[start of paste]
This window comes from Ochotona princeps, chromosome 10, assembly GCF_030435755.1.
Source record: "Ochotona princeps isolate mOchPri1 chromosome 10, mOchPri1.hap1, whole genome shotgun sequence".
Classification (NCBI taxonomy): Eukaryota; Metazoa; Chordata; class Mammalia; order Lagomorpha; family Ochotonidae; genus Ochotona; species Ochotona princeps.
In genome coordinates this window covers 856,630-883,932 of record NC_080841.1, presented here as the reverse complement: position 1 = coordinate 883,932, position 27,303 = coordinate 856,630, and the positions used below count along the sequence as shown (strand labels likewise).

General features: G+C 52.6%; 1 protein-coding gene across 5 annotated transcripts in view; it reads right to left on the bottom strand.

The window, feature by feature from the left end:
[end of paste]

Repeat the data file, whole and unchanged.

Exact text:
This window comes from Ochotona princeps, chromosome 10, assembly GCF_030435755.1.
Source record: "Ochotona princeps isolate mOchPri1 chromosome 10, mOchPri1.hap1, whole genome shotgun sequence".
Classification (NCBI taxonomy): Eukaryota; Metazoa; Chordata; class Mammalia; order Lagomorpha; family Ochotonidae; genus Ochotona; species Ochotona princeps.
In genome coordinates this window covers 856,630-883,932 of record NC_080841.1, presented here as the reverse complement: position 1 = coordinate 883,932, position 27,303 = coordinate 856,630, and the positions used below count along the sequence as shown (strand labels likewise).

General features: G+C 52.6%; 1 protein-coding gene across 5 annotated transcripts in view; it reads right to left on the bottom strand.

The window, feature by feature from the left end: